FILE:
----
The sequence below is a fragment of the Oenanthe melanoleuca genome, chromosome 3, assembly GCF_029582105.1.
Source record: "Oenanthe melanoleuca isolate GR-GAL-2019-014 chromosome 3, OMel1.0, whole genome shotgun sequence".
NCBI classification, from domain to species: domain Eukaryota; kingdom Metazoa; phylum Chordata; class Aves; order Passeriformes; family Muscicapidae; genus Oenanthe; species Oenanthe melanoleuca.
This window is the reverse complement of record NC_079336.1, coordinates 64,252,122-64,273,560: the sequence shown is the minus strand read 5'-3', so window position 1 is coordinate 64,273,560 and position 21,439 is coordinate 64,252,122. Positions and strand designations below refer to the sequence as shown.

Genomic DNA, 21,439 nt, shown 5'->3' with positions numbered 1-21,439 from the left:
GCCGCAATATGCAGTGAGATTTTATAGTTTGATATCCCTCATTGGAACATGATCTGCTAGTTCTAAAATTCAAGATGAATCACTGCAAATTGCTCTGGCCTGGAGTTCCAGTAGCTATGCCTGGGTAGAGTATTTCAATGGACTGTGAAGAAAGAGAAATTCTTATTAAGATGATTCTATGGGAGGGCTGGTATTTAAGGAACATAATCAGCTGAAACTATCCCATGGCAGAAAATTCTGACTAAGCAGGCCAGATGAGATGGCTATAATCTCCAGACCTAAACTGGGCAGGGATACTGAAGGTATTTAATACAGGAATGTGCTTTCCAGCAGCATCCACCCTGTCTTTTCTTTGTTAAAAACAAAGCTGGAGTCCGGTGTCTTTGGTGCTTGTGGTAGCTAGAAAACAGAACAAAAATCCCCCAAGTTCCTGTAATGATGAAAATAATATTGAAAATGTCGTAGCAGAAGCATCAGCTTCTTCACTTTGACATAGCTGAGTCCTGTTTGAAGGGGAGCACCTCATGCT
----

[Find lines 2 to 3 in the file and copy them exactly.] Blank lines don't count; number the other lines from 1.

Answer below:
Source record: "Oenanthe melanoleuca isolate GR-GAL-2019-014 chromosome 3, OMel1.0, whole genome shotgun sequence".
NCBI classification, from domain to species: domain Eukaryota; kingdom Metazoa; phylum Chordata; class Aves; order Passeriformes; family Muscicapidae; genus Oenanthe; species Oenanthe melanoleuca.